What does it sound like?:
‘Let’s make a hit waxing….’ Thus spoke Robert Fripp in June 1969 in the sessions for this seminal recording. Well, in the event they achieved something far better, producing music that is still as valid fifty years later as it was on the day he spoke those ironic words. But wait, wasn’t there a fortieth anniversary Steven Wilson edition of this ten years ago? Indeed there was, but as technology and Wilson’s skills have progressed, what better time to revisit this masterpiece. So what’s different about this new set, comprising three cds plus a bluray disc I hear you ask? Well, for a start there are completely new mixes by Wilson, in both stereo and 5.1 (including bonus material), plus a full set of very revealing instrumental mixes, that really highlight the intricacies and complexity of the playing.(Incidentally, this is the debut of this album in bluray format, and the disc’s capacity means all the three cds plus lots more material in various mixes is easily accommodated, along with the lone surviving film fragment of their debut Hyde Park show.) There’s also an alternate album with some different versions of the familiar….a hybrid 21st Century Schizoid Man combines the Morgan Studios instrumental take with vocals recorded by Greg Lake a couple of months later at Wessex Studios, together with 2019 overdubs by Mel Collins and Jakko Jakszyk. Really, there are just so many highlights it’s impossible to list them all, but I’d pick out an extended duo version of I Talk To The Wind, an isolated vocal take of Epitaph, showing what a great vocalist Lake was, and a June ’69 version of The Court Of The Crimson King. There’s also a super booklet with sleeve notes by Crimson scribe Sid Smith, whose exceptional 2001 biography of the band is soon to be available in revised and expanded form. Obviously a set like this isn’t aimed at the casual listener, and by the way, all this material will also be available on next year’s box set, The Complete 1969 Sessions, for those who want to hang on and get every last note that was recorded. However, while there is some considerable cross over with the 40th Anniversary edition, there are more than enough changes, new mixes and indeed new material, to make this a worthwhile purchase – overall it easily eclipses the previous versions.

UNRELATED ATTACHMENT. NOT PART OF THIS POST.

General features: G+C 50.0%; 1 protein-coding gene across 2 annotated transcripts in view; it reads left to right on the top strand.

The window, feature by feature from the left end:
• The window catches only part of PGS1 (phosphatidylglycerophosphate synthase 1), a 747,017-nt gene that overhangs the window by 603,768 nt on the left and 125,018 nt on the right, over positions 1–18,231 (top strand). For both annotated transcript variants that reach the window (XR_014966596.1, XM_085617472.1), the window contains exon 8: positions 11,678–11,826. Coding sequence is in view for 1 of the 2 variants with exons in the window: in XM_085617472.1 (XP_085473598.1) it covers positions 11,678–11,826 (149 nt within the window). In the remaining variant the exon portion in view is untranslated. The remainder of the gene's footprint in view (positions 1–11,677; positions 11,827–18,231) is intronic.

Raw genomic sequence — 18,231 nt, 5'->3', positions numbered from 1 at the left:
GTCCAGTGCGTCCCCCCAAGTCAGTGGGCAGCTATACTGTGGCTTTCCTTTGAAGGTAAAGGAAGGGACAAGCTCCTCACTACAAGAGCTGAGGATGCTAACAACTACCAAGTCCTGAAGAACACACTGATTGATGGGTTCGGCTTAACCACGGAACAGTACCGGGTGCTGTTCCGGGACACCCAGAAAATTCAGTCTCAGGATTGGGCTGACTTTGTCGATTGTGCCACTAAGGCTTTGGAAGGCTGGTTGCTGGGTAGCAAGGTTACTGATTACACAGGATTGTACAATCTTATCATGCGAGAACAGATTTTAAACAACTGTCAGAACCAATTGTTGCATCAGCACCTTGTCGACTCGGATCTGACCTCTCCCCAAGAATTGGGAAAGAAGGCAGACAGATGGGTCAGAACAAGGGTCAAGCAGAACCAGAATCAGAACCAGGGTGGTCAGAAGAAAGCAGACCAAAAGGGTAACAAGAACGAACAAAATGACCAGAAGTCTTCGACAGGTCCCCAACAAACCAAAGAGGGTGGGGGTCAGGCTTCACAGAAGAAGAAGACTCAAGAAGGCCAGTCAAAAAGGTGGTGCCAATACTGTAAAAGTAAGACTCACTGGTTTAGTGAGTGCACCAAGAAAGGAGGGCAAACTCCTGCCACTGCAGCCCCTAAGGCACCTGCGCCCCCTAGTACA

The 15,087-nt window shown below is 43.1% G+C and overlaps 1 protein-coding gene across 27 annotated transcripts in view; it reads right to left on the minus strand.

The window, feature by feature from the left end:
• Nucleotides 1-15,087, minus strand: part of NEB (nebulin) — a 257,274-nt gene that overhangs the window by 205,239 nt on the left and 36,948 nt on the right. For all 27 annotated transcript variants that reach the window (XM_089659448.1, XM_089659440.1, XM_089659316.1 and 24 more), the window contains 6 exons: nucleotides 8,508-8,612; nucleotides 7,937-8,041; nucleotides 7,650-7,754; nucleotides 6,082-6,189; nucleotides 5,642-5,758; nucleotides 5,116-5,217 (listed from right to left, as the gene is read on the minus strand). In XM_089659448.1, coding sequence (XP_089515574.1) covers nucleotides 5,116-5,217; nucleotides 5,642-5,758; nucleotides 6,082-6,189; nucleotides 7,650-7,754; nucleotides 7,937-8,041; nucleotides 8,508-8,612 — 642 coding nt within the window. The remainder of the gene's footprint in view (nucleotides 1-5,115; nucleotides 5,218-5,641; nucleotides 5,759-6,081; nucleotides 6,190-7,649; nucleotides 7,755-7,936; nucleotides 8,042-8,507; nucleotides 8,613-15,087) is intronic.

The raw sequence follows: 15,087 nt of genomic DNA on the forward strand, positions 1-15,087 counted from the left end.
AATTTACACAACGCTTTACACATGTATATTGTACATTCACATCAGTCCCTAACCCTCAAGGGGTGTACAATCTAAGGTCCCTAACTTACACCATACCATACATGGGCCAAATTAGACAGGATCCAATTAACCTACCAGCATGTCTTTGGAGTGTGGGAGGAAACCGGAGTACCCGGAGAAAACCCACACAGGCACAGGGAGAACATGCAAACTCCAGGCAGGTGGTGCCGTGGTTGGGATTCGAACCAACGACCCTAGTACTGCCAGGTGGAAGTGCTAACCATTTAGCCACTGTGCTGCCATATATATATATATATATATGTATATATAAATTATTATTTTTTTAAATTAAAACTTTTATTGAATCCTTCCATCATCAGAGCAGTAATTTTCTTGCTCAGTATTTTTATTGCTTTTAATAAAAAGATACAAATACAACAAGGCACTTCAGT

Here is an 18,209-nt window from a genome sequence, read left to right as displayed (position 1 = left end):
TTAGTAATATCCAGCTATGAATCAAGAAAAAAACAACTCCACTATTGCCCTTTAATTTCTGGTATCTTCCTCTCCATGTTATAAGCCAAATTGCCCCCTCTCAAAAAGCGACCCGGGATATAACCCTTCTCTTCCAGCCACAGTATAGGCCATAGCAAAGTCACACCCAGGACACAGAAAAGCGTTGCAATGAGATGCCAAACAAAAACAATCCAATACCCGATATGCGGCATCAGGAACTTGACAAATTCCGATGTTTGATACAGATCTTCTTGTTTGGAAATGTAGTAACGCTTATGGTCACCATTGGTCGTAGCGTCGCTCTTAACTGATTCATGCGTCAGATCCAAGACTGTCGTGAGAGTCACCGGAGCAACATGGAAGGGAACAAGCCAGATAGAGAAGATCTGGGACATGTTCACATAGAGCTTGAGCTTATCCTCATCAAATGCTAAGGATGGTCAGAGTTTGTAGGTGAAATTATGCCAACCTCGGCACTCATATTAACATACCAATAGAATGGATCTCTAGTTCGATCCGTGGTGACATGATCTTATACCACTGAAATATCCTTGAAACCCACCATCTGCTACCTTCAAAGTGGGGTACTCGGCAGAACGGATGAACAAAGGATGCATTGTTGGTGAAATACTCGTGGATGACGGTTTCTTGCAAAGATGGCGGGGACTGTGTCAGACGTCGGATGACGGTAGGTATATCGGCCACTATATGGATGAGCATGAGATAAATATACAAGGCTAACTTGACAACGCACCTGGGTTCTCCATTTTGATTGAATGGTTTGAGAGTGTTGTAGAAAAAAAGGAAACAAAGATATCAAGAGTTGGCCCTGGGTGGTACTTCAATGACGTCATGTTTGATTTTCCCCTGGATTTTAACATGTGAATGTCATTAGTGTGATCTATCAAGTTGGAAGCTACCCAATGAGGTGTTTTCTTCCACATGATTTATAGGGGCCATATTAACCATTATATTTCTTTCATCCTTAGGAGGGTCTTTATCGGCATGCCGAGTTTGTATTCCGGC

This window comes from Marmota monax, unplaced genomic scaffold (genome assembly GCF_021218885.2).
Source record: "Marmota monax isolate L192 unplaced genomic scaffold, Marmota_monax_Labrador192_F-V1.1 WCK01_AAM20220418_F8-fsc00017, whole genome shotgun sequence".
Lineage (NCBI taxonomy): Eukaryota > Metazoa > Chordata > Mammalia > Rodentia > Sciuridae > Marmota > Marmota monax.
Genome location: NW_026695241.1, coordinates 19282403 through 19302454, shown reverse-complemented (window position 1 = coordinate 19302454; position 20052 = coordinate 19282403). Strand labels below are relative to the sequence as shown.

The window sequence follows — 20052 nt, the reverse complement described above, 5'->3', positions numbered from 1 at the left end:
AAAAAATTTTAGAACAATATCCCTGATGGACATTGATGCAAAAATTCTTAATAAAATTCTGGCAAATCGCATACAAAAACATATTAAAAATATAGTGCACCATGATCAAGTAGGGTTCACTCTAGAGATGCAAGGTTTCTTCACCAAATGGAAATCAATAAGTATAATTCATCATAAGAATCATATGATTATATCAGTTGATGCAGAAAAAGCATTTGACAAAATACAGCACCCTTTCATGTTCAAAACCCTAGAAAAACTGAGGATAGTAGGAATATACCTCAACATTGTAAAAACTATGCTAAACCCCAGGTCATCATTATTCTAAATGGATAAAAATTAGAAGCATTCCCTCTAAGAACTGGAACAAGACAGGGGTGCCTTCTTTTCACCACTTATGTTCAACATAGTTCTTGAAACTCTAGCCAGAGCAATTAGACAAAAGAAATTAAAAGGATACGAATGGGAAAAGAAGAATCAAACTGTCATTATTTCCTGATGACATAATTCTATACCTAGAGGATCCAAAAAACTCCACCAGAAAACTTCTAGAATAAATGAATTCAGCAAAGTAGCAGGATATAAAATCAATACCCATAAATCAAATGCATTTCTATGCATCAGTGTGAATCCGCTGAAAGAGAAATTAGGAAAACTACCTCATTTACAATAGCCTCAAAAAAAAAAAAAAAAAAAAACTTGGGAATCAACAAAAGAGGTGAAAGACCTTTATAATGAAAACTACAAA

What does it all *mean*?
On its release, Pete Townshend described the album as ‘an uncanny masterpiece’. He wasn’t wrong!
Goes well with…
Listening intently and absorbing every nuance of an album that still sounds as innovative and groundbreaking today as it did half a century ago.
Might suit people who like…
Definitely one for KC hard core devotees only!